i think Emona is the official distributor, but as they didn't follow up on a promised firmware upgrade for my ds2072 so i moved on. don't believe it's a customer's job to chase sales/support they don't get many chances with this grumpy old man.
 

Offline bleckers

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Re: Sniffing the Rigol's internal I2C bus
« Reply #682 on: July 26, 2013, 12:09:35 PM »
I just bought one from Emona, hopefully I can get it soon. Which supplier was it?
eyou, http://www.eyou.com.au/. got my dp832 there seem pretty good to deal with, notice they are starting to put rigol firmware up on site too for some stuff.

I got mine from eyou just after the test codes got released and they were very fast to deliver. They also offer pickup if you live nearby and give them a call. I don't like anyone's chances of getting one in Aus any time soon.
 

Offline jeremy

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Re: Sniffing the Rigol's internal I2C bus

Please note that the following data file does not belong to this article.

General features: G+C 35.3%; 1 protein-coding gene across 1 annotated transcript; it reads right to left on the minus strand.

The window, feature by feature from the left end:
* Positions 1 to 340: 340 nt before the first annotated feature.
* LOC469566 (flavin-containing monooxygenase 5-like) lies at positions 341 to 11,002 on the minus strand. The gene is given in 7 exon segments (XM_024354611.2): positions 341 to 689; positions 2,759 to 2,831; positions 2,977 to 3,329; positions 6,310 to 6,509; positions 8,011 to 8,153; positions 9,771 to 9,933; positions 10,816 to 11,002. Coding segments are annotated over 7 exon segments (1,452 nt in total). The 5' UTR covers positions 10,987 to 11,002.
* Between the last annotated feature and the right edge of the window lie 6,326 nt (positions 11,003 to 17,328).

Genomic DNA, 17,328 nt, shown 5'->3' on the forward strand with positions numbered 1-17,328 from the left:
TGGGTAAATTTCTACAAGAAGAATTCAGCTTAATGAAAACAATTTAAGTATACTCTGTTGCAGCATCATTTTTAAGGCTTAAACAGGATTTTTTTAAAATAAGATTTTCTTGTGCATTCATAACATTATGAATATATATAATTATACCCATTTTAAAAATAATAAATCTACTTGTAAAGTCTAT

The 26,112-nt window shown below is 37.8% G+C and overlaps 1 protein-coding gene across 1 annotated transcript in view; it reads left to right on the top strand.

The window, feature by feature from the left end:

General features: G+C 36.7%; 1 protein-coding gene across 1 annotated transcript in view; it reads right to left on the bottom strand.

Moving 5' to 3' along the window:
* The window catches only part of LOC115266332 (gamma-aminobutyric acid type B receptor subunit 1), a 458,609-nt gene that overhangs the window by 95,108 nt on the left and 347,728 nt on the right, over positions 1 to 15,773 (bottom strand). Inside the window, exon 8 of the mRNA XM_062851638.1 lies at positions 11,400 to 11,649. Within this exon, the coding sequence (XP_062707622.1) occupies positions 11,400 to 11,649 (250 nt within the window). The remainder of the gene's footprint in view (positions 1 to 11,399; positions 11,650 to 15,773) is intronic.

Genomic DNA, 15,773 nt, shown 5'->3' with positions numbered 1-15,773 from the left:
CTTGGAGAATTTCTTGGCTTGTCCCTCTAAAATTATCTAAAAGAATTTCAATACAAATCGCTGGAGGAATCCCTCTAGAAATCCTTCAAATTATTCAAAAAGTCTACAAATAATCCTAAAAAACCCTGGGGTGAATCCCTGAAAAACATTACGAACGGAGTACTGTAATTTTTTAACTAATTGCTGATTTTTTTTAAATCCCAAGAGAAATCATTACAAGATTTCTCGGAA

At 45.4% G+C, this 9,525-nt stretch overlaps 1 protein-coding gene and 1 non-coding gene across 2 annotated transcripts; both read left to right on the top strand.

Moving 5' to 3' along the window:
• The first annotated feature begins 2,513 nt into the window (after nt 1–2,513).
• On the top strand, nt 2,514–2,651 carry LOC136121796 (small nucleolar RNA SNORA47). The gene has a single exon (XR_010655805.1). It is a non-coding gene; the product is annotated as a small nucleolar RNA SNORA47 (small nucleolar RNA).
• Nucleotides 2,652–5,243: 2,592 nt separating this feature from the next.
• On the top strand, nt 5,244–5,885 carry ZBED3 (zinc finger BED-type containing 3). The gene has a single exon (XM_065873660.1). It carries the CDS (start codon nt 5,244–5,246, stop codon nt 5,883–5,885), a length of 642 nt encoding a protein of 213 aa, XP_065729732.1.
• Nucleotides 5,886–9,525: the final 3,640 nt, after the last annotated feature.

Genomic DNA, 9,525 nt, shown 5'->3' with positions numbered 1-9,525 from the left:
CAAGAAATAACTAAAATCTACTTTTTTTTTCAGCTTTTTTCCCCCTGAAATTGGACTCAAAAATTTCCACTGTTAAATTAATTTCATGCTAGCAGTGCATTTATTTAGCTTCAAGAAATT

« Reply #683 on: July 26, 2013, 02:15:51 PM »
ironically enough, I bought one because I needed it, not because I knew about this. jackpot
 

Offline bleckers

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Re: Sniffing the Rigol's internal I2C bus
« Reply #684 on: July 26, 2013, 02:24:29 PM »
I had an old Tek DSO which I bought from uni when they were clearing surplus about 7 years ago, but one of the inputs had died on it recently. This hack just pushed me to finally upgrade.
 

Offline Uup

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Re: Sniffing the Rigol's internal I2C bus
« Reply #685 on: July 26, 2013, 11:13:55 PM »
I 've been experimenting with the option codes on my DS4024 and have worked out the various options. However, I was unable to change the model number/bandwidth.  :(  It appears as though it may be done via a different means, such as hardware jumpers or other hardware configuration bits. Not really sure at this point.